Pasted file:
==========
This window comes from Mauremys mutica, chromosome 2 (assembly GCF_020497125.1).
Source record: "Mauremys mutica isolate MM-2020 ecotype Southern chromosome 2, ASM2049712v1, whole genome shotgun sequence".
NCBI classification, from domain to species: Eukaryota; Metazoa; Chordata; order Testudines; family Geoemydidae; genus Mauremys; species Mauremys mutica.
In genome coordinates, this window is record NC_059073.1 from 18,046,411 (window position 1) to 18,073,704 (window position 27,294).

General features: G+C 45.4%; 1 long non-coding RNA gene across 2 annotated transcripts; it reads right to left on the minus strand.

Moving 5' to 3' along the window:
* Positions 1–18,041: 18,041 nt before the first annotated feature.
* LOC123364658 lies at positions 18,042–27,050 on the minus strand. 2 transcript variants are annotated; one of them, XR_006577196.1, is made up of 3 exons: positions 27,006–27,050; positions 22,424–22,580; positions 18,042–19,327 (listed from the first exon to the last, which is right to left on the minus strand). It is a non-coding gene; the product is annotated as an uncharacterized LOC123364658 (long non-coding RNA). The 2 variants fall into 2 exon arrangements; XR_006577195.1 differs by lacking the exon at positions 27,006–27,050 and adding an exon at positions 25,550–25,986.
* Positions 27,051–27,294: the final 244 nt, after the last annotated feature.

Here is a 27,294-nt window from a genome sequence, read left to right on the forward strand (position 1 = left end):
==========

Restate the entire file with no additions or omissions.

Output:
This window comes from Mauremys mutica, chromosome 2 (assembly GCF_020497125.1).
Source record: "Mauremys mutica isolate MM-2020 ecotype Southern chromosome 2, ASM2049712v1, whole genome shotgun sequence".
NCBI classification, from domain to species: Eukaryota; Metazoa; Chordata; order Testudines; family Geoemydidae; genus Mauremys; species Mauremys mutica.
In genome coordinates, this window is record NC_059073.1 from 18,046,411 (window position 1) to 18,073,704 (window position 27,294).

General features: G+C 45.4%; 1 long non-coding RNA gene across 2 annotated transcripts; it reads right to left on the minus strand.

Moving 5' to 3' along the window:
* Positions 1–18,041: 18,041 nt before the first annotated feature.
* LOC123364658 lies at positions 18,042–27,050 on the minus strand. 2 transcript variants are annotated; one of them, XR_006577196.1, is made up of 3 exons: positions 27,006–27,050; positions 22,424–22,580; positions 18,042–19,327 (listed from the first exon to the last, which is right to left on the minus strand). It is a non-coding gene; the product is annotated as an uncharacterized LOC123364658 (long non-coding RNA). The 2 variants fall into 2 exon arrangements; XR_006577195.1 differs by lacking the exon at positions 27,006–27,050 and adding an exon at positions 25,550–25,986.
* Positions 27,051–27,294: the final 244 nt, after the last annotated feature.

Here is a 27,294-nt window from a genome sequence, read left to right on the forward strand (position 1 = left end):